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After Late Push, Pro-Choice Democrat Will Run in Kansas Special Election

Erin Heger

Pro-choice activists called and emailed Democratic Party delegates prior to the nominating convention, voicing concern with anti-choice candidate Dennis McKinney, regarded as a favorite among the party establishment.

Democrats in Kansas selected pro-choice civil rights attorney James Thompson as their candidate for the upcoming Fourth Congressional District special election, thanks in large part to pro-choice activists pressuring the party to eschew an anti-choice Democrat.

Supporters of Planned Parenthood, attendees of the Women’s March in Wichita, and other pro-choice activists called and emailed delegates prior to the nominating convention, voicing concern with anti-choice candidate Dennis McKinney, who was regarded as the favorite for the nomination among the party establishment.

“The results of last week’s nomination clearly showcased what can happen when the often all-too-silent pro-choice majority in Kansas is mobilized and energized,” Laura McQuade, president and CEO of Planned Parenthood Great Plains Votes, said in a statement. “Voters are more aware than ever of the need for comprehensive sexual and reproductive health services in their communities and how extreme political minorities threaten the availability of this care.”

About 300 Democrats filled the room for the nominating convention, where 39 voting delegates split almost down the middle between Thompson and McKinney. Thompson ultimately came out on top with 21 votes to McKinney’s 18.

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“We are thrilled that a strongly pro-choice, pro-civil rights, pro-health-care candidate won the nomination,” McQuade said. “Planned Parenthood Great Plains Votes mobilized in the community and on social media ahead of last week’s nomination and will focus media and outreach efforts in the coming months to ensure James Thompson is the next representative of the fourth district in the U.S. Congress.”

Thompson will face off against anti-choice Republican State Treasurer Ron Estes in the April 11th special election to fill the congressional seat vacated by Republican Mike Pompeo, who now serves as the director of the Central Intelligence Agency. Activists are looking ahead to Election Day, recognizing a chance to rekindle Kansas’ progressive roots and send a reproductive rights advocate to Washington.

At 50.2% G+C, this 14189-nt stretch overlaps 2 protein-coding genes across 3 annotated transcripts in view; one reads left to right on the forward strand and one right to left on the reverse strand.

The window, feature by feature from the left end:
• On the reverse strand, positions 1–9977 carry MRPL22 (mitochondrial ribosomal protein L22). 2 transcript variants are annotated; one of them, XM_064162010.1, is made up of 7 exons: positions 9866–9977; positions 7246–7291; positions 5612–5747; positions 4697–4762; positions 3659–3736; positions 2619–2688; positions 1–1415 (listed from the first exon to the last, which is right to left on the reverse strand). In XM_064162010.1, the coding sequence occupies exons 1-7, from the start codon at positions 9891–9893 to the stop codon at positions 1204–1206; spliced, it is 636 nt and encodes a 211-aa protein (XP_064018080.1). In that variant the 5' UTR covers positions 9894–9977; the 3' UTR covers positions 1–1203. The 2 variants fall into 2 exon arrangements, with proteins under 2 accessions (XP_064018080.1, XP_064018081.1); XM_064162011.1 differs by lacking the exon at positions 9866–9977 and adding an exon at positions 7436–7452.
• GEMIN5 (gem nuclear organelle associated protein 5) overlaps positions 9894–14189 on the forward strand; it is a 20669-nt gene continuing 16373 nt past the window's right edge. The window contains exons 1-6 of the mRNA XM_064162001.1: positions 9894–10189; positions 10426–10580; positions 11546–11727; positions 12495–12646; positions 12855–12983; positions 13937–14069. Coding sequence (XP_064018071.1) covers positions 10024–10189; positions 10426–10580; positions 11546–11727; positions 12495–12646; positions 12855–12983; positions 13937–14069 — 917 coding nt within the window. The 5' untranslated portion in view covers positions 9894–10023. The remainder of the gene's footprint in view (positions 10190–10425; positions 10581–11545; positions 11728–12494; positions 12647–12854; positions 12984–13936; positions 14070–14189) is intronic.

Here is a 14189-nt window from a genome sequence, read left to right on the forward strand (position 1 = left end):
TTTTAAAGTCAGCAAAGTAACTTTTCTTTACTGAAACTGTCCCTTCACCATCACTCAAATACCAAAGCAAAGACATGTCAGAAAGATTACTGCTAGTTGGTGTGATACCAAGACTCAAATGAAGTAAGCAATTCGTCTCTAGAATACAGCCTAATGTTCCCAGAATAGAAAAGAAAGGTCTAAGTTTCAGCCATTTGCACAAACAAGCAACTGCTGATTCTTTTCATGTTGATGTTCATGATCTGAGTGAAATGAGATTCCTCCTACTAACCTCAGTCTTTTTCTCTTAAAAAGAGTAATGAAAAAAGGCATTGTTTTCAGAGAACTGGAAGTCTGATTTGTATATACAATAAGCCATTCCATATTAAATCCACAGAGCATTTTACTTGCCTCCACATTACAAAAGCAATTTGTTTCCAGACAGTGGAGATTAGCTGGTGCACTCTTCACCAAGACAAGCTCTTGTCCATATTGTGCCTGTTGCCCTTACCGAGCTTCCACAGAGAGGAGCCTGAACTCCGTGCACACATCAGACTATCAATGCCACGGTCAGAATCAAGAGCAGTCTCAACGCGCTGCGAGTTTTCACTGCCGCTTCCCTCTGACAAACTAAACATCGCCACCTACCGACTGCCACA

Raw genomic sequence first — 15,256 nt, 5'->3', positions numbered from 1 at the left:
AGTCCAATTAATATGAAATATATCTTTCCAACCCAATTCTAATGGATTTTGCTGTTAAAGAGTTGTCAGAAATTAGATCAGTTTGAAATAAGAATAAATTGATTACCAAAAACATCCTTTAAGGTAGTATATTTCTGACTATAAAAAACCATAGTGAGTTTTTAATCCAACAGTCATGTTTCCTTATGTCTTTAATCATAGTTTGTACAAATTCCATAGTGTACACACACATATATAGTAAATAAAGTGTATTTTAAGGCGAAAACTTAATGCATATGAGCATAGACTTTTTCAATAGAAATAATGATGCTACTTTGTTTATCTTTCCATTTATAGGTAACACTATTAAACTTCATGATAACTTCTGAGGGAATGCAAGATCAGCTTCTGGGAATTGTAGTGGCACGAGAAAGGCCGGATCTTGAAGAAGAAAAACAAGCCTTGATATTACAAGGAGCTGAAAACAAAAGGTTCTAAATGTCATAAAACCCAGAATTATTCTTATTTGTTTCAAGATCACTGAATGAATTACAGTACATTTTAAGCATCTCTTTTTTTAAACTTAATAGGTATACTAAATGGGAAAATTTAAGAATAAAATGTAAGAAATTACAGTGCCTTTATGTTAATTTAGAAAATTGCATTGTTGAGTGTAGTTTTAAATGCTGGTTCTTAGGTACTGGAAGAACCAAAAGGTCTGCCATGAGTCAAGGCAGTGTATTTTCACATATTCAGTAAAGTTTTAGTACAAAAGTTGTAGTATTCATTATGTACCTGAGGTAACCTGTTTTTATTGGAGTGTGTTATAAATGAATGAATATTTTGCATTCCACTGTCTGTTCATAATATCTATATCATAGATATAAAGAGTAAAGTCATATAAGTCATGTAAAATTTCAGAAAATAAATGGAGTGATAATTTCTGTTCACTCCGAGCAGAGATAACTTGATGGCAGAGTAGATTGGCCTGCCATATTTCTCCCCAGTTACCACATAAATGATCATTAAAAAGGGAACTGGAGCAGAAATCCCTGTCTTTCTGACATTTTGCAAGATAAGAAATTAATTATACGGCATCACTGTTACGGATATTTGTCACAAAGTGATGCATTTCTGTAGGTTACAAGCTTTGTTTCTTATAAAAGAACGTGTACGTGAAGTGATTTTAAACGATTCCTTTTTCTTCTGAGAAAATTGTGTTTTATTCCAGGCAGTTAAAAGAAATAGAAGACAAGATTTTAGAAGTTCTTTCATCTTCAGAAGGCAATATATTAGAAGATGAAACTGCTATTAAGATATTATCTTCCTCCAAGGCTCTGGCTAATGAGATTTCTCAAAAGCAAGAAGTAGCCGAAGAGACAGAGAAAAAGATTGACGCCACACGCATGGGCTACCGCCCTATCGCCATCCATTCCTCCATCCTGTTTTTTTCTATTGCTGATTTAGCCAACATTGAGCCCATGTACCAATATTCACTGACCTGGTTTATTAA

“This is an important seat and this is prime time for voters to come out and express their support for women’s rights as well as other issues that are important to moderate and liberal people,” said Julie Burkhart, president and CEO of the Trust Women Foundation, a pro-choice and reproductive rights nonprofit based in Wichita. “I think we have a candidate who will stand up for those values.”

Kansas is regarded as a deeply conservative state and hasn’t voted for a Democrat in a presidential election since President Lyndon B. Johnson in 1964. However, the majority of Kansans hold fairly moderate political views and support reproductive rights, Burkhart said.  

“I feel like there has been a loosening up of attitudes toward abortion over the years. I feel that people are more willing to talk about it,” Burkhart said. 

Trust Women routinely conducts canvasses to gather information about voters and their attitudes toward abortion. In 2015, organizers knocked on 28,000 doors in the Wichita area and identified 4,300 supporters of reproductive rights, Burkhart said.

Kansas voters elected pro-choice Democrat Kathleen Sebelius as governor in 2002 and 2006. Democrat Dan Glickman represented Kansas’ Fourth Congressional District before losing his bid for a tenth term in 1994.

“A majority of voters in the fourth district and across Kansas support all of the programs and services that Planned Parenthood provides,” McQuade said. “Nearly 8,000 Planned Parenthood supporters in the fourth district openly oppose candidates who align with the antiquated and divisive policies of [Kansas Gov.] Sam Brownback and Donald Trump. This upcoming April special election is the first opportunity in Kansas to take back a congressional seat by electing a person who reflects the will of the majority and who supports access to comprehensive sexual and reproductive health care.”

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